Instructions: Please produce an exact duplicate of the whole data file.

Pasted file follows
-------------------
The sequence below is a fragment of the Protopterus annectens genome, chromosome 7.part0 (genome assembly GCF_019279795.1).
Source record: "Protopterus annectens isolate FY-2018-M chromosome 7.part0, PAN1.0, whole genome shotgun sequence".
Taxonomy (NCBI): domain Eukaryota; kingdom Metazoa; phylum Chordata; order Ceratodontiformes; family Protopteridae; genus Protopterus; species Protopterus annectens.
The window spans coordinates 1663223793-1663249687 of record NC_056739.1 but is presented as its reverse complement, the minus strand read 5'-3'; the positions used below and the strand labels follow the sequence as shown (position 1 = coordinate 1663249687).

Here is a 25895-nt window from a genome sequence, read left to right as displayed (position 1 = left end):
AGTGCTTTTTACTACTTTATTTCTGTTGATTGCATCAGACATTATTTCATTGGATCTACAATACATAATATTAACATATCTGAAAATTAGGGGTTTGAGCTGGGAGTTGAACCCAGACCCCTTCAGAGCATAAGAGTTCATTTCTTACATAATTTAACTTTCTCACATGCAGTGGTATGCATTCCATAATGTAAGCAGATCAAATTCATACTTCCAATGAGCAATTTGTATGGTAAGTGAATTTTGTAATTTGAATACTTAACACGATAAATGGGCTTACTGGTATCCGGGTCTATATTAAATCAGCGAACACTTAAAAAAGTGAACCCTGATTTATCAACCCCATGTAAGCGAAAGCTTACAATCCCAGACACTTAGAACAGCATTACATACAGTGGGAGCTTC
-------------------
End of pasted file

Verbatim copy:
The sequence below is a fragment of the Protopterus annectens genome, chromosome 7.part0 (genome assembly GCF_019279795.1).
Source record: "Protopterus annectens isolate FY-2018-M chromosome 7.part0, PAN1.0, whole genome shotgun sequence".
Taxonomy (NCBI): domain Eukaryota; kingdom Metazoa; phylum Chordata; order Ceratodontiformes; family Protopteridae; genus Protopterus; species Protopterus annectens.
The window spans coordinates 1663223793-1663249687 of record NC_056739.1 but is presented as its reverse complement, the minus strand read 5'-3'; the positions used below and the strand labels follow the sequence as shown (position 1 = coordinate 1663249687).

Here is a 25895-nt window from a genome sequence, read left to right as displayed (position 1 = left end):
AGTGCTTTTTACTACTTTATTTCTGTTGATTGCATCAGACATTATTTCATTGGATCTACAATACATAATATTAACATATCTGAAAATTAGGGGTTTGAGCTGGGAGTTGAACCCAGACCCCTTCAGAGCATAAGAGTTCATTTCTTACATAATTTAACTTTCTCACATGCAGTGGTATGCATTCCATAATGTAAGCAGATCAAATTCATACTTCCAATGAGCAATTTGTATGGTAAGTGAATTTTGTAATTTGAATACTTAACACGATAAATGGGCTTACTGGTATCCGGGTCTATATTAAATCAGCGAACACTTAAAAAAGTGAACCCTGATTTATCAACCCCATGTAAGCGAAAGCTTACAATCCCAGACACTTAGAACAGCATTACATACAGTGGGAGCTTC